%XXX-Peter: Does this subsection really belong here? My understanding is that it describes %the full picture (Sections 4 and 5) and not just what is happening in this section. % \subsection{Structure of our proof} % \label{subsec:proof-structure} % % % XXX-Peter: This whole paragraph can go away; we already said this before. % In order to prove the correctness of X25519 in TweetNaCl code \TNaCle{crypto_scalarmult}, % we use VST to prove that the code matches our functional Coq specification of \Coqe{RFC}. % Then, we prove that our specification of the scalar multiplication matches the mathematical definition % of elliptic curves and Theorem 2.1 by Bernstein~\cite{Ber06} (\sref{sec:maths}). % % Verifying \TNaCle{crypto_scalarmult} also implies verifying all the functions % subsequently called: \TNaCle{unpack25519}; \TNaCle{A}; \TNaCle{Z}; \TNaCle{M}; % \TNaCle{S}; \TNaCle{car25519}; \TNaCle{inv25519}; \TNaCle{set25519}; \TNaCle{sel25519}; % \TNaCle{pack25519}. % % We prove that the implementation of X25519 is \textbf{sound}, \ie: % \begin{itemize} % \item absence of access out-of-bounds of arrays (memory safety). % \item absence of overflows/underflow in the arithmetic. % \end{itemize} % We also prove that TweetNaCl's code is \textbf{correct}: % \begin{itemize} % \item X25519 is correctly implemented (we get what we expect) . % \item Operations on \TNaCle{gf} (\TNaCle{A}, \TNaCle{Z}, \TNaCle{M}, \TNaCle{S}) % are equivalent to operations ($+,-,\times,x^2$) in $\Zfield$. % \item The Montgomery ladder computes the multiple of a point. % %XXX-Peter: We don't prove this last statement in this section % \end{itemize} % % In order to prove the soundness and correctness of \TNaCle{crypto_scalarmult}, % we reuse the generic Montgomery ladder defined in \sref{sec:Coq-RFC}. % % We define a high-level specification by instantiating the ladder with a generic % field $\K$, this allows us to prove the correctness of the ladder with respect % to the theory of elliptic curves. % This high-level specification does not rely on the parameters of Curve25519. % We later specialize $\K$ with $\Ffield$, and the parameters of Curve25519 ($a = 486662, b = 1$), % to derive the correctness of \coqe{RFC} (\sref{sec:maths}). % %XXX-Peter: not in this section, correct? % % We define a mid-level specification by instantiating the ladder over $\Zfield$. % Additionally we also provide a low-level specification close to the \texttt{C} code % (over lists of $\Z$). We show this specification to be equivalent to the % \emph{semantic version} of C (Clight) using the VST. % This low level specification gives us the soundness assurance. % % RFC~7748's X25519 formalization (\sref{sec:Coq-RFC}) takes as input list of $\Z$. % However the inner Montgomery ladder operates on $\Zfield$. We show its equivalence % with our mid-level and low-level specifications. % % By showing that operations over instances ($\K = \Ffield$, $\Zfield$, list of $\Z$) are % equivalent, we bridge the gap between the different level of specification % with Curve25519 parameters. % As such, we prove all specifications to equivalent (\fref{tikz:ProofStructure}). % This guarantees us the correctness of the implementation. % % \begin{figure}[h] % \centering % \include{tikz/specifications} % \caption{Structural construction of the proof} % \label{tikz:ProofStructure} % \end{figure}
 \documentclass{article} \usepackage{amsmath} \usepackage{amsfonts} \usepackage{url} \renewcommand{\>}{\quad\nobreak$\longrightarrow$\quad} \def\#1'{#1' (\texttt{#1})} \def\L#1 #2 #3\par{\item[Line #1:] (\textit{#2}) #3\par} \def\LL#1-#2 #3 #4\par{\item[Lines #1--#2:] (\textit{#3}) #4\par} \def\D#1 #2 #3\par{\item[Definition #1:] (\textit{#2}) #3\par} \def\A#1 #2 #3\par{\item[Algorithm #1:] (\textit{#2}) #3\par} \def\Lem#1 #2 #3\par{\item[Lemma #1:] (\textit{#2}) #3\par} \newcommand{\F}{\mathbb F} \newcommand{\K}{\mathbb K} \newcommand{\N}{\mathbb N} \newcommand{\Z}{\mathbb Z} \makeatletter \def\newlatin#1#2{\def#1{\@latin{#2}}} \def\@latin#1{\@ifnextchar.{\@latinfinal{#1}}{\@latinmedial{#1}}} \def\@latinfinal#1{\emph{#1}\@} \def\@latinmedial#1{\emph{#1.}} \makeatother \newlatin\eg{e.g} \newlatin\etc{etc} \newlatin\etseq{et seq} \newlatin\ie{i.e} \newlatin\vs{vs} \begin{document} \begin{tabular}{rl} url:&\url{https://viguier.nl/tweetverif.pdf}\\ date:&2019--09--30T20:27:26+0200\\ sha256:&\texttt{\small 5a59b0d06357b20bdba25a4c4c101c2da7fcb387f2f254e79d510388ec4270cb} \end{tabular} \begin{description}\let\endgraf=\par \L21 consistency RFC-7748' \> RFC~7748' \L24 grammar protocol is a an' \> protocol is an' \L25 grammar $x$-coordinate only' \> $x$-coordinate-only' \L25 nit \Diffie-Hellman' \> \Diffie--Hellman' \L28 consistency key exchange' \> key-exchange' \\ (or otherwise be consistent about hyphen \vs no hyphen) \LL34-35 style This proof is done in three steps: we first formalize RFC~7748 in Coq.' \endgraf The post-colon clause should be a separate sentence (and maybe separate paragraph) like the other parts; otherwise this looks like you're saying all three parts are to formalize RFC~7748 in Coq. \L36 style a second step' \> the second step,' \setbox0=\hbox{\verb!\cite{...}, \cite{...}!} \setbox2=\hbox{\verb!\cite{..., ...}!} \L40 style logic [8], [9] to show' (\texttt{logic \box0\ to show}) \> logic [8, 9] to show' (\texttt{logic \box2\ to show}) \endgraf (Maybe this is just the IEEE bibliography style?) \L45 style a last step' \> the last step,' \L47 style accomplish this step of the proof' \> do this' \L49 style Montgomery curves (and in particular Curve25519).' \> Montgomery curves, and in particular Curve25519.' \LL83-84 misc This URL goes to an HTML page with a link to the real file. Might be helpful if \texttt{curl} and \texttt{wget} worked on the URL\@. Or maybe this should be a link to a Git repository instead, with a tag for the publication? \item[Lines 105 \etseq:] Line numbering stops here for definitions~II.1 and~II.2, but applies to definition~II.3. Weird! \D II.1 grammar \textit{Given a field $\K$\textbf{, let} $a,b \in \K$ such that $a^2 \ne 4$ and $b \ne 0$, $M_{a,b}$ is the Montgomery curve defined over~$\K$ with equation $\dots$.} \> \textit{Given a field $\K$\textbf{ and} $a,b \in \K$ such that $a^2 \ne 4$ and $b \ne 0$, $M_{a,b}$ is the Montgomery curve defined over~$\K$ with equation $\dots$.} \D II.2 style \textit{we call $M_{a,b}(\mathbb L)$ the set of $\mathbb L$-rational points defined as'} \> \textit{we call $M_{a,b}(\mathbb L)$ the set of $\mathbb L$-rational points\textbf, defined as'} \\ (add comma) \setbox0=\hbox{\verb!$k^{\mathrm{th}}$!} \setbox2=\hbox{\verb!$k^{\mathit{th}}$!} \A 1 consistency $k^{\mathrm{th}}$' \> $k^{\mathit{th}}$' \\ (or change line~119 the other way) \L130 grammar there exist a point' \> there exists a point' \LL140-142 grammar by setting bit $255$ of $n$ to \texttt 0; setting bit $254$ to \texttt 1 and setting the lower $3$ bits to \texttt 0.' \\\>\\ by setting bit $255$ of $n$ to \texttt 0; setting bit $254$ to \texttt 1\textbf; and setting the lower $3$ bits to \texttt 0.' \\ (missing semicolon; alternatively, use commas instead of semicolons) \L209 style Also multiplication (\texttt M) is heavily exploiting the redundancy' \> Also multiplication (\texttt M) heavily exploits the redundancy' \\ (or makes heavy use of the redundancy') \L222 style the limbs of the result \texttt o are' is confusing---in that typeface, it looks like the limbs of the result $\circ$ are' (\ie, \texttt{\$\string\circ\$})---but I guess there's no other way\dots \L517 grammar (See IV-B)' \> (see IV-B)' \L679 grammar (e.g. all' \> (e.g., all' \L682 grammar However we must' \> However\textbf, we must' \L683 grammar (missing line numbers in the next paragraph) \endgraf Assume its recursive call: $f : \N \to \mathit{State} \to \mathit{State}$ which iteratively applies $g$ with decreasing index:' \\\>\\ Define the recursion $f\colon \N \to \mathit{State} \to \mathit{State}$ which iteratively applies $g$ with decreasing index:' \endgraf Then we have :' \> Then we have:' (extra space) \LL688-690 style \{0;1;2;3;4\}' \> \{0,1,2,3,4\}' \\ (unless you mean something other than the standard set notation for the set of integers having the elements $0$, $1$, $2$, $3$, and $4$') \L700 grammar However in order to show' \> However\textbf, in order to show' \L713 consistency (\emph{i.e.}\ under \texttt{:GF})' \> (i.e., under \texttt{:GF})' \\ (or otherwise be consistent about italic \vs roman face for Latin phrases, which are in roman face elsewhere; consider defining macros \texttt{\string\ie} \etc---subsequent cases not listed here since you can search \& replace) \Lem IV.1 grammar \textit{\texttt{Low.M} implements correctly the multiplication over $\Z_{2^{255}-19}$.}' \\\> \textit{\texttt{Low.M} correctly implements multiplication over $\Z_{2^{255}-19}$.}' \L720 grammar And specified in Coq as follows:' \> We specify $\Z_{2^{255}-19}$ multiplication in Coq as follows:' \L729 grammar However for our purpose' \> However\textbf, for our purpose' \L733 grammar if all the values' \> If all the values' \endgraf It is unclear from the text of the lemma whether the constraint is inclusive or exclusive, and the Coq code below has one way for $-2^{26}$ to $2^{26}$ and another way for $-38$ to $2^{16} + 38$. \L814 style By using Lemma~IV.1' \> Using Lemma~IV.1' \LL826-829 style It uses Fermat's little theorem by doing an exponentiation to $2^{255} - 21$. This is done by applying a square-and-multiply algorithm. The binary representation of $p - 2$ implies to always do multiplications except for bits $2$ and $4$.' \\\>\\ It uses Fermat's little theorem by raising its input to the power of $2^{255} - 21$ with a square-and-multiply algorithm. The binary representation of $p - 2$ implies that every step does a multiplication except for bits $2$ and $4$.' \LL830-831 style we can use multiple strategies such as:' \> we could use one of several strategies:' \\ (multiple strategies' suggests \emph{both}, not \emph{either}) \L837 style for the benefits of simplicity' \> because it is simpler' \L838 grammar However it requires to apply' \> However, it requires us to apply' \L840 terminology tacticals' \> tactics' \LL870-871 grammar The first loop is computing the subtraction while the second is applying the carries.' \\\>\\ The first loop computes the subtraction, and the second applies the carries.' \LL895-898 style By using each functions \dots, we defined a Coq definition \texttt{Crypto\_Scalarmult} mimicking the exact behavior of X25519 in TweetNaCl.' \\\>\\ Using the functions \dots, we have defined \texttt{Crypto\_Scalarmult} in Coq to mimic the exact behavior of X25519 in TweetNacl.' \LL900-903 style By proving that each functions \dots are behaving over \texttt{list Z} as their equivalent over \texttt Z with' \\\>\\ By proving that the functions \dots behave over \texttt{list Z} as their equivalent over \texttt Z with' \LL904-905 nit given the same inputs \texttt{Crypto\_Scalarmult} applies the same computation as \texttt{RFC}' \\\>\\ given the same inputs \texttt{Crypto\_Scalarmult} performs the same computation as \texttt{RFC}' \LL915-916 grammar that TweetNaCl's X25519 implementation respect RFC~7748' \\\>\\ that TweetNaCl's X25519 implementation respect\textbf s RFC~7748' \D V.1 grammar \textit{Let a field $\K$, using an appropriate choice of coordinates, an elliptic curve $E$ is}' \> \textit{Fix a field $\K$. With an appropriate choice of coordinates, an elliptic curve $E$ is}' \endgraf \textit{(i.e. no cusps}' \> \textit{(i.e., no cusps}' \endgraf the solutions $(x, y)$ of $E$ augmented by a distinguished point' \> the solutions $(x, y)$ of $E$ together with a distinguished point' \endgraf distinguished point $\mathcal O$ (called point at infinity)' \> distinguished point $\mathcal O$ called the point at infinity' \D V.2 grammar \textit{Let $a \in \K$\textbf, and $b \in K$ such that}' \> \textit{Let $a \in \K$ and $b \in K$ satisfy}' \LL951-953 dashes -- the type of fields \dots \texttt{E : ecuType} -- a record' \> --- the type of fields \dots \texttt{E : ecuType} --- a record' \\ (em dash with \texttt{---}, not en dash with \texttt{--}) \L968 style Points of an elliptic curve' \> Points on an elliptic curve' \LL970-971 grammar The negation of a point $P = (x, y)$ by taking the symmetric with respect to the x axis $-P = (x, -y)$.' \> The negation of a point $P = (x, y)$ is defined by reflection over the $x$ axis: $-P = (x, -y)$.' \LL972-974 grammar negation of third intersection of the line passing by $P$ and $Q$ or' \> negation of the third intersection of the line passing through $P$ and $Q$, or' \L977 grammar defined in Coq as follow:' \> defined in Coq as follows:' \L993 unclear And are proven internal to the curve (with coercion):' \\ Not sure what this means. Maybe you meant We prove the curve is closed under negation and addition', or We prove negation and addition preserve the curve equation', and a note about coercion in Coq? \L1004 tense we defined the parametric type' \> we define the parametric type' \\ (or be consistent about present \vs past tense) \L1006-1008 dashes a \texttt{K : ecuFieldType} -- the type \dots $2$ or $3$ -- and' \> a \texttt{K : ecuFieldType} --- the type \dots $2$ or $3$ --- and' \\ (em dash, not en dash) \L1021 grammar We define the addition on' \> We define addition on' \L1022 grammar however the actual' \> however\textbf, the actual' \L1039 unclear as on line~993 \LL1063-1065 style represented with a triple $(X : Y : Z)$. With the exception of $(0 : 0 : 0)$, any points can be projected.' \\ I think it would be clearer to say represented as a triple $(X : Y : Z)$ where $X$, $Y$, and $Z$ are not all zero.' In particular, writing the invalid notation $(0 : 0 : 0)$ is a little confusing. \LL1065-1066 Scalar multiples are representing the same point' \> Scalar multiples represent the same point' \LL1066-1067 grammar $(X : Y : Z)$ are $(\lambda X : \lambda Y : \lambda Z)$ defining' \> $(X : Y : Z)$ and $(\lambda X : \lambda Y : \lambda Z)$ define' \L1069 grammar on the Euclidean plane, likewise the point $(X, Y)$' \> on the Euclidean plane; likewise, the point $(X, Y)$' \D V.6 style This definition looks a bit funny to me. Here's how I'd typeset it: \endgraf \begin{quotation} \noindent \textbf{Definition~V.6}\;\it Define $\chi\colon M_{a,b}(\K) \to \K \cup \{\infty\}$ and $\chi_0\colon M_{a,b}(\K) \to \K$ by: \begin{equation*}\begin{aligned} \chi(\mathcal O) &= \infty, & \chi\bigl((x, y)\bigr) &= x; \\ \chi_0(\mathcal O) &= 0, & \chi_0\bigl((x, y)\bigr) &= x. \\ \end{aligned}\end{equation*} \end{quotation} (Using \texttt{\string\begin\string{aligned\string}} inside the display saves a tiny bit of vertical space if the preceding line is short!) \L1091 grammar then for any point $P_1$' \> Then for any point $P_1$' \\ (and change ,' to .' at end of preceding display) \L1098 grammar then for any point $P_1$' \> Then for any point $P_1$' \\ (and change ,' to .' at end of preceding display) \L1116 style We can remark that' \> We remark that' \\ (That said, it looks like you're saying you can \emph{prove} that the ladder returns $0$ for $x = 0$, not merely \emph{remark} it.) \L1120 style Also $\mathcal O$ is the neutral element' \> As $\mathcal O$ is the neutral element' \L1121 grammar thus we derive the following lemma' \> Thus we derive the following lemma' \\ (or put a semicolon after the preceding display) \LL1173-1174 grammar one of its quadratic twist.' \> one of its quadratic twists.' \L1177 \textsc{kerning} $Curve25519\_Fp$' (\texttt{\$Curve25519\string\_Fp\$}) \\\>\\ $\mathit{Curve25519\_Fp}$' (\texttt{\$\string\mathit\string{Curve25519\string\_Fp\string}\$}) \\or\\ $\operatorname{Curve25519\_Fp}$' (\texttt{\$\string\operatorname\string{Curve25519\string\_Fp\string}\$}) \L1178 \textsc{kerning} same but with Twist25519\_Fp \L1209 unclear We can represent [$\F_p[\sqrt2]$] as the set $\F_p\times\F_p$ with $\delta = 2$\textbf, in other words, the polynomial with coefficients in $\F_p$ modulo $X^2 - 2$.' \\ This sentence isn't clear to me. The letter $\delta$ doesn't seem to appear elsewhere in the paper. It seems to mean the degree of a polynomial here---that is, you're discussing representing $\F_{p^2}$ by the quotient $\F_p[X]/(X^2 - 2)$, and in turn representing that quotient by the set of degree-2 polynomials. Maybe instead: We can represent it by pairs $(a, b) \in \F_p\times\F_p$ representing the coset of $a + b X$ in the quotient $\F_p[X]/(X^2 - 2)$.' \LL1210-1211 grammar In a similar way as for $\F_p$ we use Module in Coq.' \> As we did for $\F_p$, we use a module in Coq.' \L1229 style Similarly as in $\F_p$' \> As in $\F_p$' \LL1232-1233 grammar abbreviated as $a$ without confusions.' \> abbreviated as $a$ without confusion.' \D V.18 style I'd typeset this as: \begin{quotation} Define the following functions: % \begin{align*} \phi_c&\colon M_{486662,1}(\F_p) \to M_{486662,1}(\F_{p^2}), & (x, y) &\mapsto \bigl((x,0), (y,0)\bigr); \\ \phi_t&\colon M_{486662,2}(\F_p) \to M_{486662,1}(\F_{p^2}), & (x, y) &\mapsto \bigl((x,0), (0,y)\bigr); \\ \psi&\colon \F_{p^2} \to \F_p, & (x, y) &\mapsto x. \end{align*} \end{quotation} % or % \begin{quotation} Define the functions $\phi_c\colon M_{486662,1}(\F_p) \to M_{486662,1}(\F_{p^2})$, $\phi_t\colon M_{486662,2}(\F_p) \to M_{486662,1}(\F_{p^2})$, and $\psi\colon \F_{p^2} \to \F_p$ by % \begin{align*} \phi_c\bigl((x, y)\bigr) &= \bigl((x,0), (y,0)\bigr) \\ \phi_t\bigl((x, y)\bigr) &= \bigl((x,0), (0,y)\bigr) \\ \psi\bigl((x, y)\bigr) &= x. \end{align*} \end{quotation} That said, the use of tuples here $(x, y)$ to sometimes mean a point on the curve and sometimes mean an element of the quadratic field extension is a little confusing. Maybe you could use a tag like $(x, y)_{p^2}$ \vs $(x, y)_M$, or a different delimiter, or different letters? \end{description} \end{document}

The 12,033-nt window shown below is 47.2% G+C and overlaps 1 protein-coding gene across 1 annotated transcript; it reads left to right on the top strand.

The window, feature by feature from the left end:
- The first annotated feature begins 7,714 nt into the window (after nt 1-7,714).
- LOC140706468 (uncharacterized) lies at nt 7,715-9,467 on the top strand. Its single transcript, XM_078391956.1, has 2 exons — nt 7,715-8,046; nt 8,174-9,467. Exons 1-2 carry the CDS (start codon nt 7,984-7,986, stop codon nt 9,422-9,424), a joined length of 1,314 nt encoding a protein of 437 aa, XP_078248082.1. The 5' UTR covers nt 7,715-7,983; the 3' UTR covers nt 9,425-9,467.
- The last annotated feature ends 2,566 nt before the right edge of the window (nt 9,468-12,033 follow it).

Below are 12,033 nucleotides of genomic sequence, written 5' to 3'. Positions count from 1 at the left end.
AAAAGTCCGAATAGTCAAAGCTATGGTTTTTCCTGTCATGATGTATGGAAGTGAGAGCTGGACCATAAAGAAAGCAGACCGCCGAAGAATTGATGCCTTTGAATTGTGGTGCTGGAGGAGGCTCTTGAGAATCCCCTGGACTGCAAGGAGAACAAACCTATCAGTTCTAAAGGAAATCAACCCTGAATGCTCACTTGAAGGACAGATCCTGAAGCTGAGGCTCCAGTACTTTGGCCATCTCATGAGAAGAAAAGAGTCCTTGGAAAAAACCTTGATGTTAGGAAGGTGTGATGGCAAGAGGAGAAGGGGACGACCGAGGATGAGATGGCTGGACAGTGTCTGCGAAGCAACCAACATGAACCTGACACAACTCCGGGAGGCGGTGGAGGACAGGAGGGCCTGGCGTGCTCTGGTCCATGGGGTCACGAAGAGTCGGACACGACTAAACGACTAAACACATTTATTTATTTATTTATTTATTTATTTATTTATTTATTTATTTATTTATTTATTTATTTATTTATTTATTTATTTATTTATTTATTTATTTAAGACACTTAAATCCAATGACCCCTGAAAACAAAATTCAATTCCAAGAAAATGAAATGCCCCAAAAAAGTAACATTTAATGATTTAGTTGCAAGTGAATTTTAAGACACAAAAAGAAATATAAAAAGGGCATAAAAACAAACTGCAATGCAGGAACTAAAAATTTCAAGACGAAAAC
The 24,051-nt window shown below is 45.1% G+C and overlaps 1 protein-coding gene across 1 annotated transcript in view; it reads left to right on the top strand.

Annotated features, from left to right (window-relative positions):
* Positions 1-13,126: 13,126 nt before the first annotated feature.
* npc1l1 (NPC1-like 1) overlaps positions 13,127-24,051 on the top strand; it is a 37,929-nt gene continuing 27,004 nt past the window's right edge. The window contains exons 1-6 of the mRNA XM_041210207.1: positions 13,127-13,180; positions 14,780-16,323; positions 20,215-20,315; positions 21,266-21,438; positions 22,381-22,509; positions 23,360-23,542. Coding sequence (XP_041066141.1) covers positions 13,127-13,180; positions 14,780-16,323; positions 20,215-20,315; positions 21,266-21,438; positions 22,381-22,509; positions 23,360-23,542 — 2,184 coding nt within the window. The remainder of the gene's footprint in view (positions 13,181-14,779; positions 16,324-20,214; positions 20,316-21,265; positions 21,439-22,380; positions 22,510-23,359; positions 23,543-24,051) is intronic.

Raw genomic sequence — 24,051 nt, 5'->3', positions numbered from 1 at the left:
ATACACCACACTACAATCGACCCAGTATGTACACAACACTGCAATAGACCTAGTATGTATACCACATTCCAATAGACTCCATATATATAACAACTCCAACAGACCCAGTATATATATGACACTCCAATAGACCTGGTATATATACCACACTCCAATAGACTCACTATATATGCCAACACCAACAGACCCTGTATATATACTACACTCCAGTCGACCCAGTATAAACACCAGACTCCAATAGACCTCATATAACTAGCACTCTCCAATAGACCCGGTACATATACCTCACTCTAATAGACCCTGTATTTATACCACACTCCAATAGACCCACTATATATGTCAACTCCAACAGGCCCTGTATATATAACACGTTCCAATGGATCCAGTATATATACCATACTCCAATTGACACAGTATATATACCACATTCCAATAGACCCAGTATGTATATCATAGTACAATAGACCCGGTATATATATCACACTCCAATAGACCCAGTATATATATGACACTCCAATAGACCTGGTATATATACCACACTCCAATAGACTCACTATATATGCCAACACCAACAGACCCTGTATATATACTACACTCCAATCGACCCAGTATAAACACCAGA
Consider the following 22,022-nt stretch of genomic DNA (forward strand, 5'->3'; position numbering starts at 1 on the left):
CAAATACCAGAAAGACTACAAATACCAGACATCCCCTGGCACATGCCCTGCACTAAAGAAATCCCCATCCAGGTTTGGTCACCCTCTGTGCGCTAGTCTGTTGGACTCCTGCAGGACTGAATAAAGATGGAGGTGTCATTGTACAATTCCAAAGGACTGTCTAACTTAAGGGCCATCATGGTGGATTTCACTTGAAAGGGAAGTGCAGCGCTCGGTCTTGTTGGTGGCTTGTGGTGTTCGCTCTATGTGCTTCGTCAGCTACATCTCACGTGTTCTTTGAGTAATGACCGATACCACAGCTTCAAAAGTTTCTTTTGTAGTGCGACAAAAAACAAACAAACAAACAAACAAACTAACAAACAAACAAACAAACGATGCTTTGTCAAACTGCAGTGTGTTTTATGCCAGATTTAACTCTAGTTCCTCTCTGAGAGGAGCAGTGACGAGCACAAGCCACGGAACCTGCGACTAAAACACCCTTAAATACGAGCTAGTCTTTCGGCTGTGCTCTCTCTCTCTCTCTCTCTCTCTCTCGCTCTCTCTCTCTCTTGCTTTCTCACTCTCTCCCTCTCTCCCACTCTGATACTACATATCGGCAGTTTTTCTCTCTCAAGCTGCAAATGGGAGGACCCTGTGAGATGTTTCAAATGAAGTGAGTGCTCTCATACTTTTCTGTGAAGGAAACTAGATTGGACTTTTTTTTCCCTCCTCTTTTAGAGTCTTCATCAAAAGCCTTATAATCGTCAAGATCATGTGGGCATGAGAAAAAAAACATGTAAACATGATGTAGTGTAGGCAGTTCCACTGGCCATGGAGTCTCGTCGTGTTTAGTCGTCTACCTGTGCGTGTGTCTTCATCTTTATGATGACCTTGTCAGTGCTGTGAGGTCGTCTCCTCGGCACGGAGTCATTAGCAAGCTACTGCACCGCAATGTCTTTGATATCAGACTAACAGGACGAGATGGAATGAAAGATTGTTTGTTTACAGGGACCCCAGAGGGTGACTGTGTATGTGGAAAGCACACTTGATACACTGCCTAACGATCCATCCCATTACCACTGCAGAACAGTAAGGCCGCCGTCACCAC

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 ... ... @@ -318,8 +318,8 @@ literate= \def\coqe{\lstinline[language=Coq, basicstyle=\ttfamily\normalsize]} \def\Coqe{\lstinline[language=Coq, basicstyle=\ttfamily\normalsize]} % inline in table / displaymath... \def\coqes{\lstinline[language=Coq, basicstyle=\normalsize]} \def\Coqes{\lstinline[language=Coq, basicstyle=\normalsize]} \def\coqes{\lstinline[language=Coq, basicstyle=\small]} \def\Coqes{\lstinline[language=Coq, basicstyle=\small]}